DPPL 87-88: Word of God and Popular Piety

STA altar at night smallThe Word of God is important. “Indispensable” is how the Church puts it.:

87. The Word of God, as transmitted by Sacred Scripture, as conserved and proposed by the Magisterium of the Church, and as celebrated in the Sacred Liturgy, is the privileged and indispensable instrument of the Holy Spirit in the faithful’s worship.

Indispensable to “worship,” not just liturgy.

Since the Church is built on, and grows through, listening to the Word of God, the Christian faithful should acquire a familiarity with Sacred Scripture and be imbued with its spirit(Cf. Dei Verbum 25), so as to be able to translate the meaning of popular piety into terms worthy of, and consonant with, the data of the faith, and render a sense of that devotion that comes from God, who saves, regenerates and sanctifies.

How much does popular piety draw upon Scripture for content and, at least, inspiration> How much should it?

The Bible offers an inexhaustible source of inspiration to popular piety, as well as unrivalled forms of prayer and thematic subjects. Constant reference to Sacred Scripture is also a means and a criterion for curbing exuberant forms of piety frequently influenced by popular religion which give rise to ambiguous or even erroneous expressions of piety.

We read there’s some skepticism on exuberance. I tend to be a mild-mannered guy, but I’m thinking this bias against exuberance is more a cultural aversion, not a theological one. Should be not be fully connected with our affect, and with its expression, at least some of the time? And for those believers for whom an outward enthusiasm is just an expression of their personality, I’m good with leaving things as they are–as long as content is sound. The Bible is one way of ensuring sound content and a sense of faithfulness to Christ.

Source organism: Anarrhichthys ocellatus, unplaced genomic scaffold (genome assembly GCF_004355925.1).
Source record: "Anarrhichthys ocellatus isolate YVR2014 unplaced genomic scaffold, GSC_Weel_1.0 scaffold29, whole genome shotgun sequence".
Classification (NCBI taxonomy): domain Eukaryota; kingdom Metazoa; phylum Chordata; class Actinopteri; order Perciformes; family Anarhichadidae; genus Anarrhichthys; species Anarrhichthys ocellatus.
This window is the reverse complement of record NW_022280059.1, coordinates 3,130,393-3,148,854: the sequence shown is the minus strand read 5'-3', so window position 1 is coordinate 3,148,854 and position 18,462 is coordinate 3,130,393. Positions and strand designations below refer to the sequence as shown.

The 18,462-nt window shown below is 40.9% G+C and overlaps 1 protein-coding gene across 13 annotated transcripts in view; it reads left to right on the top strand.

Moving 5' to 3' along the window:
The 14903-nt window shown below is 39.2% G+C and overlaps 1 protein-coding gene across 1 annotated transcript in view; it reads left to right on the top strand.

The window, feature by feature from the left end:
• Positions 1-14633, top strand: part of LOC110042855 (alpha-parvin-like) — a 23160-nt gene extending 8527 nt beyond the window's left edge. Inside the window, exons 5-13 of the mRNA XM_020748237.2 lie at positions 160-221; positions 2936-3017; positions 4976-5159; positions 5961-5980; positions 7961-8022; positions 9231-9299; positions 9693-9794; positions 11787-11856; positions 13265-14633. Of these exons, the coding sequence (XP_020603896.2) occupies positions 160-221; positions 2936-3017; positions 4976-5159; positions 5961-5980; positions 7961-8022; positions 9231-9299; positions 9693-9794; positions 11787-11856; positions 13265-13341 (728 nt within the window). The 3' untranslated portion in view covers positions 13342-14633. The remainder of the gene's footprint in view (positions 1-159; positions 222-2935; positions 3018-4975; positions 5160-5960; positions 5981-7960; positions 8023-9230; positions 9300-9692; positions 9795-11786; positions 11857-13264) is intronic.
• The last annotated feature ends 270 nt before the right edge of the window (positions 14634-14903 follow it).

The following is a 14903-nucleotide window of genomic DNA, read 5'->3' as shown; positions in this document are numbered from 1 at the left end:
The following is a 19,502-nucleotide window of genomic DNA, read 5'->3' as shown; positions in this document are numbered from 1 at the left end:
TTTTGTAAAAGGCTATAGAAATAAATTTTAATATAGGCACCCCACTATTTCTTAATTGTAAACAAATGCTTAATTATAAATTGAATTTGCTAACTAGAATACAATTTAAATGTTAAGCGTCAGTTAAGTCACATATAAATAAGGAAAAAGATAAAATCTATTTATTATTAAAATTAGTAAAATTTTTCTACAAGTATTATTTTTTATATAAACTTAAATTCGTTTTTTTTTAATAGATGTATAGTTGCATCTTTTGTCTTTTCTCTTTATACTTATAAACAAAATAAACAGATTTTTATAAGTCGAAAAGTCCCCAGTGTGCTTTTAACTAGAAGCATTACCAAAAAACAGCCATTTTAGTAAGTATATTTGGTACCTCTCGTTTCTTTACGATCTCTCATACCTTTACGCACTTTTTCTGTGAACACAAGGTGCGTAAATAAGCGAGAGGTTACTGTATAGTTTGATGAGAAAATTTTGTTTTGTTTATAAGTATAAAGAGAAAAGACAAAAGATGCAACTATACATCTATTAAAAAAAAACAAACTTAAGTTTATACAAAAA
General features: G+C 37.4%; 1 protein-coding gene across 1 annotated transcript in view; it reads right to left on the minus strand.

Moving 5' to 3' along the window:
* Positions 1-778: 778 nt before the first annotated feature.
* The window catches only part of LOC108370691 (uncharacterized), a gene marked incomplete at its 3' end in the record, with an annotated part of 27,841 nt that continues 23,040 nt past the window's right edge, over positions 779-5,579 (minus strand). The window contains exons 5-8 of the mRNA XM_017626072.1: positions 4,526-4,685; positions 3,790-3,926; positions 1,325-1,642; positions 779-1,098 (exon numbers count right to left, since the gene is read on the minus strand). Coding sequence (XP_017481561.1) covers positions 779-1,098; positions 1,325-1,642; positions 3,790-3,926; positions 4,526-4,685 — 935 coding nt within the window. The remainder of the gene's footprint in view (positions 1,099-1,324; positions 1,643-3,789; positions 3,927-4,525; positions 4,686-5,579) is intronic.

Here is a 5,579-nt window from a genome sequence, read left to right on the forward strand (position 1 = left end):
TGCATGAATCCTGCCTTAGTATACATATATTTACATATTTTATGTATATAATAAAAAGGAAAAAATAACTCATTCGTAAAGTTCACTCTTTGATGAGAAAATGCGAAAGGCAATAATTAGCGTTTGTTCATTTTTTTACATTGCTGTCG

One short section:

88. Prayer should “accompany the reading of Sacred Scripture, so that a dialogue takes place between God and (people)”(Cf. Dei Verbum 25). Thus, it is highly recommended that the various forms of popular piety normally include biblical texts, opportunely chosen and duly provided with a commentary.

Familiarity with Scripture might even begin with its insertion into pious and devotional practices. Not at all a bad thing.

The full document, the Directory on Popular Piety and the Liturgy, is online at the Vatican site.

About catholicsensibility

Todd lives in Minnesota, serving a Catholic parish as a lay minister.
This entry was posted in Directory on Popular Piety and the Liturgy, post-conciliar liturgy documents. Bookmark the permalink.

Leave a Reply

Fill in your details below or click an icon to log in:

WordPress.com Logo

You are commenting using your WordPress.com account. Log Out /  Change )

Twitter picture

You are commenting using your Twitter account. Log Out /  Change )

Facebook photo

You are commenting using your Facebook account. Log Out /  Change )

Connecting to %s